India exim trade finally takes off
India’s exports rose 6 per cent Y-o-Y during 9M-FY14, thereby moderating the overall exim decline to 1 per cent as imports (net of oil, gold, silver & precious metals) declined 8 per cent.
Growth in cargo traffic
While the major ports´ total volume handling rose by a modest 2 per cent year-on-year (Y-o-Y) in this period, Mundra port grew at a faster pace of 26 per cent thereby overtaking the major ports and boosted total cargo growth to 5 per cent. Among the large major ports, only Paradip posted a positive and strong 25 per cent Y-o-Y growth in the nine month period. Mundra port has taken over Paradip port as the no. 1 coal handling port in India. POL, containers and coal dominate traffic share at major ports with 70 per cent market share. The major ports´ 2 per cent growth is driven primarily by 26 per cent rise in coal trade at these ports and 1 per cent higher POL. Containers´ handling declined 4.5 per cent Y-o-Y as cargo shifted to the private ports of Mundra and Pipavav.
Total container handling is up by 4 per cent Y-o-Y but major ports continue to decline. The JNPT and Chennai ports together handle 75-80 per cent of total exim containers among the major ports. These ports´ volume declined 4.5 per cent Y-o-Y thereby driving major ports´ 4 per cent decline. However, Mundra and Pipavav ports posted 33 per cent and 24 per cent Y-o-Y growth leading to total container (at port) growth of 4 per cent Y-o-Y. The sharp rise also led to Mundra taking over Chennai as the 2nd largest container port after JNPT and Pipavav as the 4th largest.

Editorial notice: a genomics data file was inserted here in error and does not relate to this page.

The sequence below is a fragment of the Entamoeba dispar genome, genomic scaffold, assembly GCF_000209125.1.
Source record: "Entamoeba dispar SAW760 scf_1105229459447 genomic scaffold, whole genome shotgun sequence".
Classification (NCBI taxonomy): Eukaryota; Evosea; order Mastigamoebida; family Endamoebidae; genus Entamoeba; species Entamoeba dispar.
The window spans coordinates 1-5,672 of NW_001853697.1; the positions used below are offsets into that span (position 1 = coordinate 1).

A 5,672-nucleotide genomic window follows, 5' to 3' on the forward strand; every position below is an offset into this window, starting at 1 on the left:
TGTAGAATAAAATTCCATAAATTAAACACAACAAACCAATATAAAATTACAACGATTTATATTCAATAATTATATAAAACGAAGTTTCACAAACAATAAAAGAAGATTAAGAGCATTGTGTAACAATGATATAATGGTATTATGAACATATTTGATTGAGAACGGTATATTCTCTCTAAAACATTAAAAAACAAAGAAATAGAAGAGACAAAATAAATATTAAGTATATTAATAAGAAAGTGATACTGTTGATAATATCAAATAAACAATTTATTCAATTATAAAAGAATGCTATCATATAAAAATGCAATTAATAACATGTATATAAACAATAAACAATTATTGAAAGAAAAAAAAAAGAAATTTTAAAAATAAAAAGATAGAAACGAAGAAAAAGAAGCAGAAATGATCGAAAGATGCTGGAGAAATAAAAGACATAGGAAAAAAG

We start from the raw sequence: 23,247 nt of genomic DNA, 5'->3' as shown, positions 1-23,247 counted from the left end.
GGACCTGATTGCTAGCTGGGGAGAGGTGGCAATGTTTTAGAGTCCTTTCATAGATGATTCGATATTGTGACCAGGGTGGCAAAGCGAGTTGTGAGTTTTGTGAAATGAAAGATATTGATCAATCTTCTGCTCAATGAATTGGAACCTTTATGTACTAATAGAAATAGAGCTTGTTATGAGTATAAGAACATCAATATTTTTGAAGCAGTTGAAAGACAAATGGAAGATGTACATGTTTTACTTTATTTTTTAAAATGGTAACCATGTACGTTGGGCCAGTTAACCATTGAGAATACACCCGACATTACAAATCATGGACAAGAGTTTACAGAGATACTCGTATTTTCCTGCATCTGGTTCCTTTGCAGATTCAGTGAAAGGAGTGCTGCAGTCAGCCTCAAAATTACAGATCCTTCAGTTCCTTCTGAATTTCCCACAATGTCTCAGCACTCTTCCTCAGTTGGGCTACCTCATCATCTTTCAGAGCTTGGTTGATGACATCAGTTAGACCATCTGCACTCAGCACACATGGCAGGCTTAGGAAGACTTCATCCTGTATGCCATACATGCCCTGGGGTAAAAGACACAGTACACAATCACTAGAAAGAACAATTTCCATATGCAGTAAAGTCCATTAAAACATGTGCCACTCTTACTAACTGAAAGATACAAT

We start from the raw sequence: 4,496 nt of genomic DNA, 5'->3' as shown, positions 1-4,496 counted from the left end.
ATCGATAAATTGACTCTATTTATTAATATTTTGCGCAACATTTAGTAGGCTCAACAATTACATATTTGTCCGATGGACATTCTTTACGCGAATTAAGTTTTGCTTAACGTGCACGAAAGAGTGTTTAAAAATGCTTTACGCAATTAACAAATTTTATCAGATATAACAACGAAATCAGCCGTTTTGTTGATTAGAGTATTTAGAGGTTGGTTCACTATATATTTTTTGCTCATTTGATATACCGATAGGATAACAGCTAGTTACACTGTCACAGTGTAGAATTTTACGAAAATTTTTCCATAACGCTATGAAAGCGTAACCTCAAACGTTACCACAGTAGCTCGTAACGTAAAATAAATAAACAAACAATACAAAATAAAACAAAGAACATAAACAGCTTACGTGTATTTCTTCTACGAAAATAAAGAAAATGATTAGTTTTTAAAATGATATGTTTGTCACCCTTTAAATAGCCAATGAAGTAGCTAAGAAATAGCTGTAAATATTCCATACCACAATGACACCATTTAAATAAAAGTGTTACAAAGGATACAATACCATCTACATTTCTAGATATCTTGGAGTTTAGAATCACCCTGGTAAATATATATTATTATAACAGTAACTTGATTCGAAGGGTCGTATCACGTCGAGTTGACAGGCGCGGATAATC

Container movement by the Indian Railways (by weight) rose 6 per cent Y-o-Y during 9M-FY14. Cargo handled by Indian Railways was up 5 per cent Y-o-Y during 9M-FY14: Coal movement (accounting for 50 per cent of total freight by Indian Railways) growth tapered off to 3.5 per cent impacted by heavy monsoon and strikes at Coal India plants leading to lower domestic coal movement. This year, iron ore and steel movement grew 10 per cent Y-o-Y benefiting from the partial lifting of ban on Karnataka mines during November 2013.
Rise in China´s iron ore imports and steel exports propelled dry bulk carriers´ recovery in CY13 as the Baltic Index trebled in CY13. Sharp reduction in new building order-book and faster scrapping of old ships also boosted the asset prices by 20-30 per cent.
CY14 should be another good year for dry carriers as commodity trade (in iron ore, grains and coal) is expected to grow by 10 per cent in CY14E as per ACM Shipping estimates (3rd largest listed shipbroker globally).
Oil tankers demand firmed up at end of CY13 as global crude oil surplus neared zero. This boosted the dirty and clean tanker day rates upwards by 20-40 per cent over the last three months.
Further, shrinking new asset supply boosted asset prices upwards by 40-50 per cent, primarily across the mid-sized assets.